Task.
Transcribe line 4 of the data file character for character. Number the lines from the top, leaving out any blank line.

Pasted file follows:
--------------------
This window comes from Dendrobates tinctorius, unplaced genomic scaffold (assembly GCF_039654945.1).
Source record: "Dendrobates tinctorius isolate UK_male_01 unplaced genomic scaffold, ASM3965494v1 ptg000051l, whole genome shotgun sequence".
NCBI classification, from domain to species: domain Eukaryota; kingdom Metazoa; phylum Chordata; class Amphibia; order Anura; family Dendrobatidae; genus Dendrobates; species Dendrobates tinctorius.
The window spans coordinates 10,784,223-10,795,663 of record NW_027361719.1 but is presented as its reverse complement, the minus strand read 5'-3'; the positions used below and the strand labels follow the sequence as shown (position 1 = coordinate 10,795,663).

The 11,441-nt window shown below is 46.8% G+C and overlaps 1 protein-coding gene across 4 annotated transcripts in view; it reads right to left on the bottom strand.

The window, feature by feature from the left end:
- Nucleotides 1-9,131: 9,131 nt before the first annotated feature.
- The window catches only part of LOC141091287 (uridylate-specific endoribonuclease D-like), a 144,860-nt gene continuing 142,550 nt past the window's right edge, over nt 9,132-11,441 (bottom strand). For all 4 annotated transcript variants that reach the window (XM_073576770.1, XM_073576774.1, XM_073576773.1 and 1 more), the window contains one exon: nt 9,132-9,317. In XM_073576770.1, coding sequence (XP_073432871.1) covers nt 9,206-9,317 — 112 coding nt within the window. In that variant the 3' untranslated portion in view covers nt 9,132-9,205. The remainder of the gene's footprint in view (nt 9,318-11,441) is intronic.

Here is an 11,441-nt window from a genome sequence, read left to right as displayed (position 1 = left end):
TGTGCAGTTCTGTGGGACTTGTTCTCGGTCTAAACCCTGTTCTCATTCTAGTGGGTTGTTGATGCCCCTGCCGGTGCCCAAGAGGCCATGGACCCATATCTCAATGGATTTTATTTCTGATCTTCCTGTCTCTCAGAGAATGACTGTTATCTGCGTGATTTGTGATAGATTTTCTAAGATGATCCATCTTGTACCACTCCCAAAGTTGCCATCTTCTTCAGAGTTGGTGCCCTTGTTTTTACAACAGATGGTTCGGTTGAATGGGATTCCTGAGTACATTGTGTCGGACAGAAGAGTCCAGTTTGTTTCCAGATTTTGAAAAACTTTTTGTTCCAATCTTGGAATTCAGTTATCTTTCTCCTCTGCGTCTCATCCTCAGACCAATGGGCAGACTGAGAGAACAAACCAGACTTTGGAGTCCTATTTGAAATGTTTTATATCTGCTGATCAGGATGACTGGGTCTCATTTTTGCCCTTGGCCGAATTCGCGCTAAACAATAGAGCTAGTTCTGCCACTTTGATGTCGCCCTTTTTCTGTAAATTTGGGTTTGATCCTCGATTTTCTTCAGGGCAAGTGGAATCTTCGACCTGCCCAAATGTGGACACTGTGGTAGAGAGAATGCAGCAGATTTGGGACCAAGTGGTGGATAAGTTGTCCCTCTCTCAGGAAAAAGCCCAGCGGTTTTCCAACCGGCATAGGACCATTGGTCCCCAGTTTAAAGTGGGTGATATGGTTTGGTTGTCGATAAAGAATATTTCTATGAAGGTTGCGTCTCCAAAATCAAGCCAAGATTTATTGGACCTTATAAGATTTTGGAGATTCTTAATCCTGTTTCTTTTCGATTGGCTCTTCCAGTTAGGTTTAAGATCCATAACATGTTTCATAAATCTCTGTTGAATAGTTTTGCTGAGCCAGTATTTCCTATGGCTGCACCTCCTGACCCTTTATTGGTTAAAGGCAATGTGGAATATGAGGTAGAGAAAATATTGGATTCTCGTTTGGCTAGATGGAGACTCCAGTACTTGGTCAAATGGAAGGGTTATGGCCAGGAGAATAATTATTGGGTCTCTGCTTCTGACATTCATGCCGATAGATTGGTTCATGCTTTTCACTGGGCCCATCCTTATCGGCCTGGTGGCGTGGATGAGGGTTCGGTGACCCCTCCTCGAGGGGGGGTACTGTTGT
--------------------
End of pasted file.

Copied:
The window spans coordinates 10,784,223-10,795,663 of record NW_027361719.1 but is presented as its reverse complement, the minus strand read 5'-3'; the positions used below and the strand labels follow the sequence as shown (position 1 = coordinate 10,795,663).